NOTE: This setup only helps lock down access to the vhost directories on a web server hosting only static sites, if CGI of any kind (i.e. PHP) is available then this will also need to be locked down so each user has access to a CGI process or set processes running as that user.

What does the script do:

  • Creates a new system user for the site
  • Creates a new vhost config file for nginx using a basic template
  • Creates a new directory for the site, within the new users home directory
  • Adds a simple index.html file to the new directory to show the site is working.
  • Makes sure the new nginx config syntax is correct before trying to reload nginx
  • Reloads Nginx to allow the new vhost to be detected

“501 5.0.0 Invalid domain name” trying to send email

Had this error appear today when trying to send an email using Swift Mailer (on an nginx powered box using PHP FastCGI). It turned out to be caused by the CGI parameter SERVER_NAME, the site was running on a wildcard domain under nginx and as a result the SERVER_NAME param contained the wildcard symbol. (e.g. *.test.example.com) However the SMTP server didn’t like this (and quite rightly so), this is where the Invalid domain name bit comes from.

Adding the following line to my nginx server config for that virtual host fixed the problem.

fastcgi_param SERVER_NAME $host;

The above line just sets the SERVER_NAME parameter to be the same as the host header for the current request. The only problem with this is if the host header in the request is not set then this value can still fall back to the original $server_name one (see nginx manual for more info). However this seemed to fix the problem for me, and I don’t think it should cause any problems as the site is not available directly via an IP address, so host header will always be required.

Nginx Configuration for Symfony

Recently when setting up a Symfony project on an Nginx powered server I found the Example configuration script found on the Nginx wiki for Symfony didn’t fully work as expected.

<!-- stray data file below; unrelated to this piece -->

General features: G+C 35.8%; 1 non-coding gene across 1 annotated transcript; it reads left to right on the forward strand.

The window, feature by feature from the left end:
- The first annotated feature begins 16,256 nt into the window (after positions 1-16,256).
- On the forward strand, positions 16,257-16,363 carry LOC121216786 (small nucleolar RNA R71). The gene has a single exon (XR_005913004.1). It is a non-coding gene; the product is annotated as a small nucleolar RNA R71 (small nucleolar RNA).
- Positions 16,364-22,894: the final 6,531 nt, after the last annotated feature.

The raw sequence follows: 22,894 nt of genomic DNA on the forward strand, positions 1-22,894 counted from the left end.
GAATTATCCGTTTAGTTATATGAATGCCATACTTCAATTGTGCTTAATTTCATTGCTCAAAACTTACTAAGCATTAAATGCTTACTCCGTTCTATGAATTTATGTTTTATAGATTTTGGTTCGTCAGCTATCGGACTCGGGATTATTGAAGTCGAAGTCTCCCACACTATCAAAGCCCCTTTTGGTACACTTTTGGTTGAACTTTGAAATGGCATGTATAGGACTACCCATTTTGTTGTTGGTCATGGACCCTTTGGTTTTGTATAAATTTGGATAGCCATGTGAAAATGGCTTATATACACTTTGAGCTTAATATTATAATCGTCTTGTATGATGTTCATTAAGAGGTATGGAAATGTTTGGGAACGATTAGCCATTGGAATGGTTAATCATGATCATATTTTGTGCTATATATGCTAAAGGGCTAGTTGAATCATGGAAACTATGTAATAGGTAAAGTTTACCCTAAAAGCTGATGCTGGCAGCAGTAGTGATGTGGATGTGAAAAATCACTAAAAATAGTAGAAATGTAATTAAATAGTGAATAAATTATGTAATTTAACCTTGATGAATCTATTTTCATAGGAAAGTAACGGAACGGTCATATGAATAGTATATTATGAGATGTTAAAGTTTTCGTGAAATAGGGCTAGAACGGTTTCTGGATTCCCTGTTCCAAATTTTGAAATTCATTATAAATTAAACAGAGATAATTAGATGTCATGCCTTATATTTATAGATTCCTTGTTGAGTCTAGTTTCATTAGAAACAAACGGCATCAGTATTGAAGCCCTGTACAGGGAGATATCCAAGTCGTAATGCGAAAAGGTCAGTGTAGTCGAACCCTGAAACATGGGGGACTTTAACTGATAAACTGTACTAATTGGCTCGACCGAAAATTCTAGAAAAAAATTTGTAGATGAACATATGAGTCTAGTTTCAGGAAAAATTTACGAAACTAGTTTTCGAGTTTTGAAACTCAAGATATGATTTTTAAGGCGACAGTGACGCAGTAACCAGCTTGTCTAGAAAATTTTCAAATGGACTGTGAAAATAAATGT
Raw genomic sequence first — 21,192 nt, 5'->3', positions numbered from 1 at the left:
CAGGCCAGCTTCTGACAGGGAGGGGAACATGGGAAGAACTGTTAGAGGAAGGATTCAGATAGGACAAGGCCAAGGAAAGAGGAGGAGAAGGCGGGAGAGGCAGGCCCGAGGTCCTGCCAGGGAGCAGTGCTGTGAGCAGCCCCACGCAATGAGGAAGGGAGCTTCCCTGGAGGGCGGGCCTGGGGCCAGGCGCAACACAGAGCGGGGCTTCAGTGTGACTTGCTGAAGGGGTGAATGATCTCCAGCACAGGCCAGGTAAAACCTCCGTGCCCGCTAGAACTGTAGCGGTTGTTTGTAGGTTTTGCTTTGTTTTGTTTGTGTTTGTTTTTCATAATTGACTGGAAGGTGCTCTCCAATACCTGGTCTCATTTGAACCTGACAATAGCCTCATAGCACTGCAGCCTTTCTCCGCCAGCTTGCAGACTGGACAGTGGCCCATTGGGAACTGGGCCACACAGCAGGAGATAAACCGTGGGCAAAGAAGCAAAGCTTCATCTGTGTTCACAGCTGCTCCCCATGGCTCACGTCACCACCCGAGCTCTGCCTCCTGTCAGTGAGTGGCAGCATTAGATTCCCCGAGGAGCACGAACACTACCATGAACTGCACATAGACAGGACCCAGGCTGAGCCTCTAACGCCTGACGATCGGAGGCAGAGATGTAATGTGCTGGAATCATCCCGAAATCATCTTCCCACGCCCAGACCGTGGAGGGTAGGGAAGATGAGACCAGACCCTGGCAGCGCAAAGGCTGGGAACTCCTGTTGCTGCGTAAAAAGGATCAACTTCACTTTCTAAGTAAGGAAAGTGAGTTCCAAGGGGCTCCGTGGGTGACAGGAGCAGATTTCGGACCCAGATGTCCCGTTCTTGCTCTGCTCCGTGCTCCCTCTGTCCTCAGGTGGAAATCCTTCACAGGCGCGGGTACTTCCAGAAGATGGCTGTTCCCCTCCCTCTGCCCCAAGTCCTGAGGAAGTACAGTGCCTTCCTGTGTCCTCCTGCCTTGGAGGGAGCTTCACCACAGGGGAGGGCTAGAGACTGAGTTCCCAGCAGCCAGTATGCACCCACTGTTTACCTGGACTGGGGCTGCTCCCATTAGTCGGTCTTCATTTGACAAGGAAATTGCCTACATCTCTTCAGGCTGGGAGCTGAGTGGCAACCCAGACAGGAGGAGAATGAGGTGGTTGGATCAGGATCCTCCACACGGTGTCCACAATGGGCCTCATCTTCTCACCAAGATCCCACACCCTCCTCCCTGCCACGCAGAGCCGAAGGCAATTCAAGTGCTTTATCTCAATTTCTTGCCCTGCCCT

1. If you added a slash to the end of the url when requesting backend.php or frontend_dev.php or similar caused the page not be found, even though under Apache this works fine and goes to the correct place. Which seemed to be caused by the script_name server param.
  2. GET parameters were not getting passed to Symfony. Caused by the arguments been removed during the try_files request.

So I modified the example config to produce the following, which as far as I can tell works exactly the same as the default .htaccess file does under Apache.

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Automatically creating new virtual hosts with Nginx (Bash script)

NOTE: This script has been superseded by this one: Bash Script to Create new virtual hosts on Nginx each under a different user

Setting up virtual hosts on any sort of web server normally takes at least a few minutes and several commands (if you’re not running a control panel of some variety, and even then it normally takes a good number of clicks and checking boxes to get what you want). All of this can be quite annoying when you have to set up several of these a day.

So I put together a simple bash script to quickly provision the hosting for a new static site running on Nginx. The script was originally build for use on the Amazon AMI running on AWS. The script uses the sudo command as the password is not required for the default user on the AWS AMI, however if you are running as a non root user with access to the sudo command then you should be prompted for your password when running the script.

What does the script do:

  • Creates a new vhosts entry for nginx using a basic template
  • Creates a new directory for the new vhost and sets nginx as the owner
  • Adds a simple index.html file to the new directory to show the site is working.
  • Reloads Nginx to allow the new vhost to be picked up